– Robert Vas Dias
The glaciers shifted with music
too high, too low, for the human ear,
a music of sensation, and ice formed
beneath Shackleton’s hut, packing
its crumpled hexagons about the crates,
holding his abandoned whisky tight
as sand or rock. Antarctica waits
for the new wave of explorers, armed
with syringes, drills and picks
to extract the extinct liquor
protected by the freeze.
The land is breached.
The milder waters of ancient lakes
have left behind fossils of ostracods,
icebergs topple into the melt
and glaciers rot. The chilled terrain
will be forced to deliver its message—
yesterday’s peat, the blend of centuries,
brought into the damage of light.
Some show lightscapes of cities tracked
by satellite at dark, others are inflatable
or lit within. Mine was metal,
cratered by carelessness. I’d frame it
with my hands—the way lovers later
would still my face—then make it turn
to a carousel of pinks, blues, reds:
countries we coloured differently,
contours hollowing as the sea bit in.
I didn’t wonder then what swelled
inside holding the surface taut,
or what might ooze if the egg
of the Earth were cracked, light
hatching from the world’s blown sphere.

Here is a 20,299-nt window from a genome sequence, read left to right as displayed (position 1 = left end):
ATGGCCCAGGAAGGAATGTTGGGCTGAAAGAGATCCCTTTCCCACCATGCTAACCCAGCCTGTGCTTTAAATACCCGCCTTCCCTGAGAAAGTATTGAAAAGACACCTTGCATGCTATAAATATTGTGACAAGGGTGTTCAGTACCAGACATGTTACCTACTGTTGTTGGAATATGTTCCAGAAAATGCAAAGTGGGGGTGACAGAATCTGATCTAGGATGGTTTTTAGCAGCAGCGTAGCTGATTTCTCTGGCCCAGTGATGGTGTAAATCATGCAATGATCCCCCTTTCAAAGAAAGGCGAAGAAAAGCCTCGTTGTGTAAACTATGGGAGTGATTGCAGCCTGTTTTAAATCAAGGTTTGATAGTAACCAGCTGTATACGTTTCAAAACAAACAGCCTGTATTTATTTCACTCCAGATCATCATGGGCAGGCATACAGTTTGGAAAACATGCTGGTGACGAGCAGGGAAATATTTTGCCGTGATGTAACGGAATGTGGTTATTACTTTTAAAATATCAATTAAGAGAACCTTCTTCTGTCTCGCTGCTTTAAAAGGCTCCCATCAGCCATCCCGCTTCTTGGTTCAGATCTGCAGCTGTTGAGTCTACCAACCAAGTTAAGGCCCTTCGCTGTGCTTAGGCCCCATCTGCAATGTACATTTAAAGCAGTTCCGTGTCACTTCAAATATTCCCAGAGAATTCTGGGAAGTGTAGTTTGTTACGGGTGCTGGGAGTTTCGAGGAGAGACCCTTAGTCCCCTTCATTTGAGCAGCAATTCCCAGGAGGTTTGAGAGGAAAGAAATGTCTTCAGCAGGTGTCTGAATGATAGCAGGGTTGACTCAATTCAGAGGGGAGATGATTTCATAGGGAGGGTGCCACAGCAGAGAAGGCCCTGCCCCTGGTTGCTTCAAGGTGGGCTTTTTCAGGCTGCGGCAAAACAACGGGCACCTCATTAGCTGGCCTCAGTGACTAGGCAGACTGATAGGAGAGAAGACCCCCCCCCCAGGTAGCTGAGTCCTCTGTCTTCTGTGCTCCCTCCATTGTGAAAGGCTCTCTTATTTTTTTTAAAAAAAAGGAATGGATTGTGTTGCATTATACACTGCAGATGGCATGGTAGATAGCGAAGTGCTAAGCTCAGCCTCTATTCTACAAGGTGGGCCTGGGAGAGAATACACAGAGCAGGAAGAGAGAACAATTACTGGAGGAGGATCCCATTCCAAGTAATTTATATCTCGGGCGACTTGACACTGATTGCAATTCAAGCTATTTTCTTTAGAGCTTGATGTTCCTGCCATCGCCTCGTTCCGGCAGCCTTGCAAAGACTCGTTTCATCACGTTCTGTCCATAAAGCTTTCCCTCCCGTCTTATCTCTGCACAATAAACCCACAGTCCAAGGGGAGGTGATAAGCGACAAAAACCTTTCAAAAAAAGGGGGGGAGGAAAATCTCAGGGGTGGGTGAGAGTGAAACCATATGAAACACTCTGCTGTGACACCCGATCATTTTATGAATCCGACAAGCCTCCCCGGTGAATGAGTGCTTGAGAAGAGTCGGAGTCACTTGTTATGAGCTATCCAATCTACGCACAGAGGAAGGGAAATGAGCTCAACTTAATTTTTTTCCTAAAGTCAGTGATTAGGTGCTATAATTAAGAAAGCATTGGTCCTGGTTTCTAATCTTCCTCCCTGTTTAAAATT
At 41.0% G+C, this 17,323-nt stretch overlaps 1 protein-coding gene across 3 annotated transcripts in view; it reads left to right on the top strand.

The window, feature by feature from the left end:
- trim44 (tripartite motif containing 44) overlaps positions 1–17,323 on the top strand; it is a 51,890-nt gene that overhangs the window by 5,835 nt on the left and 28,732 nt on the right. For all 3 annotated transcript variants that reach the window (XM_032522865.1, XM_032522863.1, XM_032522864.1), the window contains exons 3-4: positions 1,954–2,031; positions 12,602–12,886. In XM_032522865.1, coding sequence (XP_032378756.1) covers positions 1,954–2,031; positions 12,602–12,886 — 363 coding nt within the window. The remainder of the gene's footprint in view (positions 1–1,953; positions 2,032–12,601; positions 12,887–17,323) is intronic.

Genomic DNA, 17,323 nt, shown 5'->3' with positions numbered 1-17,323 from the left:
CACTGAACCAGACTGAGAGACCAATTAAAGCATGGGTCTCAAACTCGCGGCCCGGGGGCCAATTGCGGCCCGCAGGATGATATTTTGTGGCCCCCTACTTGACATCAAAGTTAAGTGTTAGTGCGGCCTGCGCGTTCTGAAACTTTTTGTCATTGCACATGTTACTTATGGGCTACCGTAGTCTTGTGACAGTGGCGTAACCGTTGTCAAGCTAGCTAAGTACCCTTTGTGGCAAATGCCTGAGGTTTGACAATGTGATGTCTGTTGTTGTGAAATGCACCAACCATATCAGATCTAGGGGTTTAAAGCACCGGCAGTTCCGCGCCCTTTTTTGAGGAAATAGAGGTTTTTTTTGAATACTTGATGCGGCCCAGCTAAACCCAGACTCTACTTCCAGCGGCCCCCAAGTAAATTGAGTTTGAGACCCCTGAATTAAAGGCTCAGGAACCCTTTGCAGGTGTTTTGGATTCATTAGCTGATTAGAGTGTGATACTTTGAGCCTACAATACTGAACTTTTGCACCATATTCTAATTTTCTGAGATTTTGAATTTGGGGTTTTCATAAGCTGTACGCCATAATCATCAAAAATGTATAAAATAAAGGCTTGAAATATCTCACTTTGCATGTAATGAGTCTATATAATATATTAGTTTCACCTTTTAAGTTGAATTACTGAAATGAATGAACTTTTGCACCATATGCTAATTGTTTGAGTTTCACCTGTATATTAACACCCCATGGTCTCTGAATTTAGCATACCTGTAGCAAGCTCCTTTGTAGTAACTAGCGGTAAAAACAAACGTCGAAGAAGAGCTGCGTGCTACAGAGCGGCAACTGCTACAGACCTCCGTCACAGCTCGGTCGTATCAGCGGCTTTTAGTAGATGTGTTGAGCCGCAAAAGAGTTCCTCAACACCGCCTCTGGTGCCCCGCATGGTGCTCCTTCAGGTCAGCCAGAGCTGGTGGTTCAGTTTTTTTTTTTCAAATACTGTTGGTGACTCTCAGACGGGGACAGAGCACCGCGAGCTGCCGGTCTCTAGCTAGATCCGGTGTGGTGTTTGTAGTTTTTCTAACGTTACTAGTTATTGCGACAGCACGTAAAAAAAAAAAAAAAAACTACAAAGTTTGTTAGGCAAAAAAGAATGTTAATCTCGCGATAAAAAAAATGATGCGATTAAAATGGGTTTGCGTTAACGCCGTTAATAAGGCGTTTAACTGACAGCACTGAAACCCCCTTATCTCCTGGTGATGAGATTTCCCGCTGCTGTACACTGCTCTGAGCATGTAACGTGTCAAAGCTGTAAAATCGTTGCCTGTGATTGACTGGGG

after a pyrotechnical fire sculpture by Robert Bradford
He took shape slowly that November,
hammer, staple-gun, nails summoning
a barrelled driftwood divinity bulked
on the shingle, a warship waiting on the tide.
We had come to see him burn, watch
the torching of this cobbled god
before he could call up earthquakes, incite
the sea to damage, implant his seed.
The flames feathered his back and legs
bridging the long strides to the water’s edge
where his downturned toes dipped and crabbed.
His skull was limned in fire, his sockets glared
until the air itself burned, hopping with light.
Transfixed, we refused to turn and run
in the escaping crowds, you hugging the secret
in your belly, your upturned face glorious
in the wild golden ritual of ash.
I hadn’t met anyone like him before.
All I had to do was play dead—much easier
than pacing the narrow dark
round Piazza Navona, heels stabbing
at the stairs of bridges, arches strained.
My red shoes glowed like lanterns
in the corner of the room, my bare feet froze;
I couldn’t breathe for the reek of pigments,
the scarlet drapes blooming
in the candlelight, taking all the air.
He told me red was the only true colour,
the colour of sex, joked about the death
of the Virgin in a shift of reds, the symbolism
of bare feet, mocking the pilgrims on their way
to sanctuary. There is no deliverance,
he said, no Assumption.
He wouldn’t show me at first,
the canvas turned against the wall.
He coloured my skin instead, a flush
of heat livening the grain of my body
beneath the canopy, his strokes sure.
He said he loved me
but he was a liar—look at me
lying there, bloated, hair dull,
hemmed in by a bevy of old men,
any fallen woman fished from the Tiber,
soles blackened by walking the streets.
Order From the Dark Room (Cinnamon Press, 2011).
Read Sheenagh Pugh’s review.
Read more of Sue’s poetry.
Date: Thursday, 6 October 2011
Time: 19h00 to 21h00
Venue: Woolfson & Tay, 12 Bermondsey Square, London SE1 3UN
Tel: 0207 407 9316
Please RSVP to firstname.lastname@example.org.